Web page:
I set many goals for myself for the summer of 2018. I wanted to spend lots of time with my family, go on some fun trips, and spend as much time as possible outside enjoying Boulder’s beauty. One goal that stands out for me, is completing the Rim to Rim hike. It’s a 24-mile hike into, across and out of the Grand Canyon – in one day.
I knew this hike would push me out of my comfort zone in several ways. I’ve never been one to set physical goals for myself outside of trying to make it to a yoga class by Friday or to go running once this week. In fact, I would say one of my lifelong goals has been to avoid exerting myself too much in any given day. So this hike was a big, hairy, audacious goal for me. It was scary, daunting and exhilarating. And I knew this was the perfect opportunity to push myself out of my physical and mental comfort zone.
There are five essential elements to effective goal setting summarized in the acronym SMART. Hiking the Rim to Rim was a SMART goal for me for several reasons:
1) It was Specific
Dropping down into the Grand Canyon and getting out before sunset is a very clear and specific goal.
2) It was Measurable
This goal was measurable for me in many ways. I knew the actual date I was doing the hike, and the amount of time I had to train. I knew how much ground I needed to cover, the elevation change and temperatures I was going to encounter. It was clear what was required of me to arrive at the South Rim of the Grand Canyon by sunset.
3) It had inherent Accountability
18 other people were committed to doing this hike with me in mid-September. We supported and motivated each other throughout our summer training hikes. I was not going to back out of a once-in-a-lifetime opportunity like this. I wanted to experience this incredible adventure with my close friends. And I knew that this group would support and inspire me to keep training all summer long. We were all in this together.
Continue reading “The Gift of Goals”
Have you ever noticed that when someone compliments you, say on your nice outfit or your hairstyle, you get a boost of confidence and well-being for a while? That through the rest of that conversation and for an hour or two later, you feel better about yourself and perhaps about the world? And, as an alternative scenario, if someone were to tell you that your outfit today was really sub-par or that you really should spend some more time on your hair in the future, how that would rock your world? And probably for days, if not weeks?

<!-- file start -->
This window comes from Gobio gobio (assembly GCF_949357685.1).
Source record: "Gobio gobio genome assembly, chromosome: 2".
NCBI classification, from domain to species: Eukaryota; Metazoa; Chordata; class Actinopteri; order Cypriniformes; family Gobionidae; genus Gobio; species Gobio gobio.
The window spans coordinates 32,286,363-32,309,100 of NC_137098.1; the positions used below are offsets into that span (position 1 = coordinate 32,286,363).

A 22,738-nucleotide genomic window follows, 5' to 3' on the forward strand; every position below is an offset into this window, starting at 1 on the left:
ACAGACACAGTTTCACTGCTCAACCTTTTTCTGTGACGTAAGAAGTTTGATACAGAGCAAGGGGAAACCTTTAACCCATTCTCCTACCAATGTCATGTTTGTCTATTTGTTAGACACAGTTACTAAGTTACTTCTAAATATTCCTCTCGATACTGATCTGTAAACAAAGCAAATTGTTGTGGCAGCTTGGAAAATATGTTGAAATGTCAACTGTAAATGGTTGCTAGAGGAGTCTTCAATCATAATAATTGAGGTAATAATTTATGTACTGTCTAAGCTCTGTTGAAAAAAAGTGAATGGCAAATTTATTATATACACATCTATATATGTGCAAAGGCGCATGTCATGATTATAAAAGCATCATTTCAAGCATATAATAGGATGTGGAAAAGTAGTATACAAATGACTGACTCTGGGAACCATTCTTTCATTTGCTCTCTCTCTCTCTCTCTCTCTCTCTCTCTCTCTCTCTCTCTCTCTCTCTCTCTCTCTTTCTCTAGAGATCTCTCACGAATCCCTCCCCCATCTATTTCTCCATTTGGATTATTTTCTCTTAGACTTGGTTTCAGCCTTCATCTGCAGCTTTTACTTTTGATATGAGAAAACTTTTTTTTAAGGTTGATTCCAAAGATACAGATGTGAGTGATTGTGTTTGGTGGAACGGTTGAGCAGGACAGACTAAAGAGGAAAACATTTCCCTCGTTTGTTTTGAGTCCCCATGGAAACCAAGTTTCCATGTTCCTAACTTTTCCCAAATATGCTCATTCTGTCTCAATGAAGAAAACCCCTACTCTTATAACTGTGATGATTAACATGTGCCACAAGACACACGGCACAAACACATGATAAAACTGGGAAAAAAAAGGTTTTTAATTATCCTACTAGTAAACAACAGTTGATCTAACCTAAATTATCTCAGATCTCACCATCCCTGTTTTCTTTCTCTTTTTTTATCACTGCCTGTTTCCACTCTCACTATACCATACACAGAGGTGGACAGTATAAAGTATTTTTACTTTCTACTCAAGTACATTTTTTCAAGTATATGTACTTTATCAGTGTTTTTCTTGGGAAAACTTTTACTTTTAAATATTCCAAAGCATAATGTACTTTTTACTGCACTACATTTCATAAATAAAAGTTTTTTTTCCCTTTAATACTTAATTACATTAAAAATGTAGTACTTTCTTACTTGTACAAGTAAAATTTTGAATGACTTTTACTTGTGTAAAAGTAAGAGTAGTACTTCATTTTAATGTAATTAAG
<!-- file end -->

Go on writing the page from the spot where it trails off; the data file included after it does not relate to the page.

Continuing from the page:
Our Negativity Bias Is Highly Adaptive
As a species, we have survived for millions of years by adapting to very dangerous and threatening conditions. We are highly attuned and sensitive to danger and pain. We don’t die from a false positive so we tend to go a bit overboard to protect ourselves. Our taste buds respond more strongly to bitter tastes than to sweet ones to keep us safe. And in the past, we were much more likely to focus on the rustling in the nearby bushes that could be a lion than we were to appreciate the beautiful sunset on the horizon. The folks who focused on the latter typically didn’t survive to pass on their genes. Natural selection not only affected our physical attributes but our psychological disposition as well. Our negativity bias is highly adaptive and has served us well. We wouldn’t be here today without it.
Our Brains Are Velcro For The Bad And Teflon For The Good
The good news is our human circumstances have changed dramatically for the better. Our brains, however, have not. We tend to hold onto our negative thoughts and feelings much longer than our positive ones. As Tal Ben-Shahar, a leader in Positive Psychology, says, “Our brains are Velcro for the bad, and Teflon for the good.” We absorb negative thoughts and feelings more easily and deeply in an attempt to protect ourselves.
Luckily, there are ways that you can combat this negativity bias and turn down your “threat detector” so it’s more in line with our current living conditions.
Continue reading “The Power of Positivity”